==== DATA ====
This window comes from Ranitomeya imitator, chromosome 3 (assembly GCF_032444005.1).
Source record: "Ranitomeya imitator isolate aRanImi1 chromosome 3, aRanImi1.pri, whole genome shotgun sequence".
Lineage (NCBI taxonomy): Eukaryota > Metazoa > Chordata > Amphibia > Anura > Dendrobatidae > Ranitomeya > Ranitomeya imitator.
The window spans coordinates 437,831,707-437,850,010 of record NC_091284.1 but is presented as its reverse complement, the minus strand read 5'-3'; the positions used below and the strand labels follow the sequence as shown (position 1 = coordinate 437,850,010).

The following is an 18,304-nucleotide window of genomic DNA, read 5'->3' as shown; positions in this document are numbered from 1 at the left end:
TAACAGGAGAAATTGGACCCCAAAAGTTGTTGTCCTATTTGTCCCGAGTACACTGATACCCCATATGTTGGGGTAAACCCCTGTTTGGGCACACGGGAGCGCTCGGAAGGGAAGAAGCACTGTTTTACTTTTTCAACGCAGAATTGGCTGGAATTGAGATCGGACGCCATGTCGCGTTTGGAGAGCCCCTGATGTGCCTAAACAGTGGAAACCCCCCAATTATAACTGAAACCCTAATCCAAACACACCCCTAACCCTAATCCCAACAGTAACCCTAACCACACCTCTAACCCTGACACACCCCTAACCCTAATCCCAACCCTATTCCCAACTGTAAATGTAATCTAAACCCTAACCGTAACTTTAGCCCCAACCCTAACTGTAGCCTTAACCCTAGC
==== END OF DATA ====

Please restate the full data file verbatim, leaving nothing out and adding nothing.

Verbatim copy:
This window comes from Ranitomeya imitator, chromosome 3 (assembly GCF_032444005.1).
Source record: "Ranitomeya imitator isolate aRanImi1 chromosome 3, aRanImi1.pri, whole genome shotgun sequence".
Lineage (NCBI taxonomy): Eukaryota > Metazoa > Chordata > Amphibia > Anura > Dendrobatidae > Ranitomeya > Ranitomeya imitator.
The window spans coordinates 437,831,707-437,850,010 of record NC_091284.1 but is presented as its reverse complement, the minus strand read 5'-3'; the positions used below and the strand labels follow the sequence as shown (position 1 = coordinate 437,850,010).

The following is an 18,304-nucleotide window of genomic DNA, read 5'->3' as shown; positions in this document are numbered from 1 at the left end:
TAACAGGAGAAATTGGACCCCAAAAGTTGTTGTCCTATTTGTCCCGAGTACACTGATACCCCATATGTTGGGGTAAACCCCTGTTTGGGCACACGGGAGCGCTCGGAAGGGAAGAAGCACTGTTTTACTTTTTCAACGCAGAATTGGCTGGAATTGAGATCGGACGCCATGTCGCGTTTGGAGAGCCCCTGATGTGCCTAAACAGTGGAAACCCCCCAATTATAACTGAAACCCTAATCCAAACACACCCCTAACCCTAATCCCAACAGTAACCCTAACCACACCTCTAACCCTGACACACCCCTAACCCTAATCCCAACCCTATTCCCAACTGTAAATGTAATCTAAACCCTAACCGTAACTTTAGCCCCAACCCTAACTGTAGCCTTAACCCTAGC